Growing Your Own Moss: Some Tricks to Know


Moss Face
If you have Moss and you want to encourage it, or you are bringing some into your land…

Choose or create an ecology like the one in which your moss was originally thriving.
Look for clues as to the favored habitat of your particular candidates. Think about the soil and exposure around each kind in the places where you find it. Most kinds of mosses are shade loving, but there are sun accepting ones, and some amble over stones. Try to reestablish each in its preferred ecology within your landscape.

  • Will you be walking on your moss a bit ? The ferny Hypnum seems better in this application than most others.
    Lovely soft clumps of the trailside pincushion mosses will need a more protected context.

“The way to study a plant is to look at it and observe how it behaves,
to see where
it flourishes and where it gets into trouble.”

Fletcher Steele / Gardens and People

  • Blow them off a lot – mosses don’t like debris on them.
    Keep your would be mossy place blown off or otherwise swept clean of all leaves and miscellaneous stuff. This is critical to the maintenance of all mossy places.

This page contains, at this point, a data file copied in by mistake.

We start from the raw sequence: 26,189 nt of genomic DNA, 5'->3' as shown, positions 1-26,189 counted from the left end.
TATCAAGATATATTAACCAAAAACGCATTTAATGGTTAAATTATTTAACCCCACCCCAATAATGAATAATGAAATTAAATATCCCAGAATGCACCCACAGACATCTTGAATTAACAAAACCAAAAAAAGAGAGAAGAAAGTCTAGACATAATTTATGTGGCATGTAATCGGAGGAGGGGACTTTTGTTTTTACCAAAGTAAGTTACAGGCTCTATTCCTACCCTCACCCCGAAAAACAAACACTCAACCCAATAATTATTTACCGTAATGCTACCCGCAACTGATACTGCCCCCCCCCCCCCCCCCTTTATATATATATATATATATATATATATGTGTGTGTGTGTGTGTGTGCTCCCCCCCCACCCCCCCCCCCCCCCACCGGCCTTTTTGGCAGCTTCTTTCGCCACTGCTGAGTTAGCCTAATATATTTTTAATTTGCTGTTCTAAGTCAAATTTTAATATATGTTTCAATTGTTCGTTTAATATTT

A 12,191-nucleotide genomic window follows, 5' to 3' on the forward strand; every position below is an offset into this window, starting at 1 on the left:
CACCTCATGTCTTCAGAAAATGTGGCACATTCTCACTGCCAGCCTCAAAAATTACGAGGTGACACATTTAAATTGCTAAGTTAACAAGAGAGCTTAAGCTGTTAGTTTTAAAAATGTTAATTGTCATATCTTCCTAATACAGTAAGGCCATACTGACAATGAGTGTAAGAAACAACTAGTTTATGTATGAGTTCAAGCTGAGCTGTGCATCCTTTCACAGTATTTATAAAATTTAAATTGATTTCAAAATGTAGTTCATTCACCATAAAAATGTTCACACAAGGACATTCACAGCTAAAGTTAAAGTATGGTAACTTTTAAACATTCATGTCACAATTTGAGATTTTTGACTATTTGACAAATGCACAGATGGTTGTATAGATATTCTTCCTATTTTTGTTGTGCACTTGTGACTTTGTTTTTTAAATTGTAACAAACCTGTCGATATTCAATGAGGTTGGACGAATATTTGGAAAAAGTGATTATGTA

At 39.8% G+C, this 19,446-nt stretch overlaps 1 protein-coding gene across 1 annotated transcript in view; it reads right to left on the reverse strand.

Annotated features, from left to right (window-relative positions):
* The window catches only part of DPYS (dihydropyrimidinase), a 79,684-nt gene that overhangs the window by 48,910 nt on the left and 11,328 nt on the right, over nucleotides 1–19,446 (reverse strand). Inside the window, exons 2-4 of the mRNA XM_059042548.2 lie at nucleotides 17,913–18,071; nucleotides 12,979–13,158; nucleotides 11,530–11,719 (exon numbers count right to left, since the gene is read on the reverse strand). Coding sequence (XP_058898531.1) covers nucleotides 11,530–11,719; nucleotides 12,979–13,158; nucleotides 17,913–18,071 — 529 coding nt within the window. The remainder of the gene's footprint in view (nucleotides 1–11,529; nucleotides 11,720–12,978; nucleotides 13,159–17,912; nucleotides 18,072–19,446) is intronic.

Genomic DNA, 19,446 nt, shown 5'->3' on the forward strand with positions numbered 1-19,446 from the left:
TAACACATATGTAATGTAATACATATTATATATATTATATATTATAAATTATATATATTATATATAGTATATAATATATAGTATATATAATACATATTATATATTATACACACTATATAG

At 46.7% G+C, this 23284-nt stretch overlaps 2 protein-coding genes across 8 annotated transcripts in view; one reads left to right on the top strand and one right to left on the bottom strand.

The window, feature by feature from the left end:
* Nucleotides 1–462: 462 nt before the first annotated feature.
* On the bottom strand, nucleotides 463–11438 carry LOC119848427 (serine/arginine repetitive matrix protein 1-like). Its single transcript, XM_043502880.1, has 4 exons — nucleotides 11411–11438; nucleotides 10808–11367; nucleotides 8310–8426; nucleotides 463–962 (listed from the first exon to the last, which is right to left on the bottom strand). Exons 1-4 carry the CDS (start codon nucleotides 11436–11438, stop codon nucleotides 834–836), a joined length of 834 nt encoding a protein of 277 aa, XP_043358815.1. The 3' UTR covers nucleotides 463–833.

• Moisture on their tops.
    Moisture from above is important to all mosses as they don’t gather moisture from below.
    Reproduction is accomplished best in a moist environment, so if you want the colony to flourish, reproduce and so expand, keep the moss surface moist.
  • Your earth should typically be of a pH less than 6.
    In the top 2” or so, at least, and a 5 to 5.5 pH is usually even better.
    This will be acidic soil, so it will be best to choose a setting where the surrounding plants are acid loving as well.
  • Bring in different kinds of mosses – but be discriminating.
    There are many kinds to choose from, and some are more desirable for your gardens than others. Typically the coarser kinds will outcompete the velvets, so you may want to keep them separated. The fine textured types may be less commonly available, and slower growing, but even small pieces will multiply along fine in a well chosen moist setting.